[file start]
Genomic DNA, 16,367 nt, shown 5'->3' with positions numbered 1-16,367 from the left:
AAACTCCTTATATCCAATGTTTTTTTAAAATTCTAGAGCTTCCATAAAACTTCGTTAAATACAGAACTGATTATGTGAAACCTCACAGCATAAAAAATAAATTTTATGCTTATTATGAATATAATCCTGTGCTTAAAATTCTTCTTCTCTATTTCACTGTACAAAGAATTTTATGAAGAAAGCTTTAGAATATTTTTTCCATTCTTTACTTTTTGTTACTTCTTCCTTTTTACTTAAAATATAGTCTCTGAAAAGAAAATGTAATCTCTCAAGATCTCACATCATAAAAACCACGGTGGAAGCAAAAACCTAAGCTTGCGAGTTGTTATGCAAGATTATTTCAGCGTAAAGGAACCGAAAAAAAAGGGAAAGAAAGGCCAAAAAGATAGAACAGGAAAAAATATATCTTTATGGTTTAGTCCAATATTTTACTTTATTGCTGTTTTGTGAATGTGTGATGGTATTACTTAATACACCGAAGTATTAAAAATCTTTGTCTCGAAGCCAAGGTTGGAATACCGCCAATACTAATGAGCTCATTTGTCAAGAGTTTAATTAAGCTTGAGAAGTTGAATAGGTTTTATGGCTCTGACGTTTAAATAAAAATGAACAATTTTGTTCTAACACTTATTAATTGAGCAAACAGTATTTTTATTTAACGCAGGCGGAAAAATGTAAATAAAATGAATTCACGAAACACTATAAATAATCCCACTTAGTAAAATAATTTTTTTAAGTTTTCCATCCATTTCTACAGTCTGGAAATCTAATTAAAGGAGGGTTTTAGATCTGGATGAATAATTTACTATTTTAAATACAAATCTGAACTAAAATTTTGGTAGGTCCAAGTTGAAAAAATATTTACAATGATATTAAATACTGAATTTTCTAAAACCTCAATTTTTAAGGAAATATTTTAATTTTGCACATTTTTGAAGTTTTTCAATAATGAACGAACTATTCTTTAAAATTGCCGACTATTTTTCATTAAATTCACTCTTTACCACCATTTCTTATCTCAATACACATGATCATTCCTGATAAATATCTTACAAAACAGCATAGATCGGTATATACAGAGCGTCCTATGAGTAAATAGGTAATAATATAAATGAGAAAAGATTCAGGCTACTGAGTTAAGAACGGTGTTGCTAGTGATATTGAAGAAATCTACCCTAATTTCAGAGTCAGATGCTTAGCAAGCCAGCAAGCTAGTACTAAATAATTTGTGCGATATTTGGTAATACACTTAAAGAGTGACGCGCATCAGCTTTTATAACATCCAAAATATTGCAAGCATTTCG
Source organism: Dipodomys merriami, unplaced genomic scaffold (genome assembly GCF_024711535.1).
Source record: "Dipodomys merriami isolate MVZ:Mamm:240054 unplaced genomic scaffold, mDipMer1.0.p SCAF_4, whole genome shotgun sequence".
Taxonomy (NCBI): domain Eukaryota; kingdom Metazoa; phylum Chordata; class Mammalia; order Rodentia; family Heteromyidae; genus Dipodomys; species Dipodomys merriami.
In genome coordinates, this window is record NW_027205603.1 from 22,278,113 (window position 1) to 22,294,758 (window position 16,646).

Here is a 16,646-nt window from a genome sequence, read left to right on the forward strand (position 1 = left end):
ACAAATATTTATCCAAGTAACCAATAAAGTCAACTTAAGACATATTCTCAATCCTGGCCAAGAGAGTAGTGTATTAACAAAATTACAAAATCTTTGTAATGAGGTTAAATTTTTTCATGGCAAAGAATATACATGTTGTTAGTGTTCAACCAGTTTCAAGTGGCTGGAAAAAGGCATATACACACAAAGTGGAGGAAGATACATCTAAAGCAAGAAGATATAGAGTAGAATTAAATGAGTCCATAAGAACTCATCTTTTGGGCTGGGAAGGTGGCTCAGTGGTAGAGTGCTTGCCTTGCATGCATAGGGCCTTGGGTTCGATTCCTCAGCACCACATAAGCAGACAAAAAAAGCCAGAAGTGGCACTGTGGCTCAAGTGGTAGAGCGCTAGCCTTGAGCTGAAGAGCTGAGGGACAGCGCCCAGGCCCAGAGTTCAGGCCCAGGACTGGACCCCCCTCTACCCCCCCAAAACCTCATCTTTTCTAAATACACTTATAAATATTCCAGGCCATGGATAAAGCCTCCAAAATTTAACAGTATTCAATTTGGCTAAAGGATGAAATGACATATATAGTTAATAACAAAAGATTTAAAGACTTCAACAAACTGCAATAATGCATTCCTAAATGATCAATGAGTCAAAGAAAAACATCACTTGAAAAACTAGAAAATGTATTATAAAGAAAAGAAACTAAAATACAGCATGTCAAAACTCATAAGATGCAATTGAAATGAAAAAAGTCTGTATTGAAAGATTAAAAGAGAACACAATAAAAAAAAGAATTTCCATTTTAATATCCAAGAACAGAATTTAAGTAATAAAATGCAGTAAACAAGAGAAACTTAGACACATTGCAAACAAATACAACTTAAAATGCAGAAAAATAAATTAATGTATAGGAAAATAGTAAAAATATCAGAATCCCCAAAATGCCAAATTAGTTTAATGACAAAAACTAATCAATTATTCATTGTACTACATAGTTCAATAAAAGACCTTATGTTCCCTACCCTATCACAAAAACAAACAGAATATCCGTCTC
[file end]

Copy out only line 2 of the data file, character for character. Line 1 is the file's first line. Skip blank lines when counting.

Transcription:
AAACTCCTTATATCCAATGTTTTTTTAAAATTCTAGAGCTTCCATAAAACTTCGTTAAATACAGAACTGATTATGTGAAACCTCACAGCATAAAAAATAAATTTTATGCTTATTATGAATATAATCCTGTGCTTAAAATTCTTCTTCTCTATTTCACTGTACAAAGAATTTTATGAAGAAAGCTTTAGAATATTTTTTCCATTCTTTACTTTTTGTTACTTCTTCCTTTTTACTTAAAATATAGTCTCTGAAAAGAAAATGTAATCTCTCAAGATCTCACATCATAAAAACCACGGTGGAAGCAAAAACCTAAGCTTGCGAGTTGTTATGCAAGATTATTTCAGCGTAAAGGAACCGAAAAAAAAGGGAAAGAAAGGCCAAAAAGATAGAACAGGAAAAAATATATCTTTATGGTTTAGTCCAATATTTTACTTTATTGCTGTTTTGTGAATGTGTGATGGTATTACTTAATACACCGAAGTATTAAAAATCTTTGTCTCGAAGCCAAGGTTGGAATACCGCCAATACTAATGAGCTCATTTGTCAAGAGTTTAATTAAGCTTGAGAAGTTGAATAGGTTTTATGGCTCTGACGTTTAAATAAAAATGAACAATTTTGTTCTAACACTTATTAATTGAGCAAACAGTATTTTTATTTAACGCAGGCGGAAAAATGTAAATAAAATGAATTCACGAAACACTATAAATAATCCCACTTAGTAAAATAATTTTTTTAAGTTTTCCATCCATTTCTACAGTCTGGAAATCTAATTAAAGGAGGGTTTTAGATCTGGATGAATAATTTACTATTTTAAATACAAATCTGAACTAAAATTTTGGTAGGTCCAAGTTGAAAAAATATTTACAATGATATTAAATACTGAATTTTCTAAAACCTCAATTTTTAAGGAAATATTTTAATTTTGCACATTTTTGAAGTTTTTCAATAATGAACGAACTATTCTTTAAAATTGCCGACTATTTTTCATTAAATTCACTCTTTACCACCATTTCTTATCTCAATACACATGATCATTCCTGATAAATATCTTACAAAACAGCATAGATCGGTATATACAGAGCGTCCTATGAGTAAATAGGTAATAATATAAATGAGAAAAGATTCAGGCTACTGAGTTAAGAACGGTGTTGCTAGTGATATTGAAGAAATCTACCCTAATTTCAGAGTCAGATGCTTAGCAAGCCAGCAAGCTAGTACTAAATAATTTGTGCGATATTTGGTAATACACTTAAAGAGTGACGCGCATCAGCTTTTATAACATCCAAAATATTGCAAGCATTTCG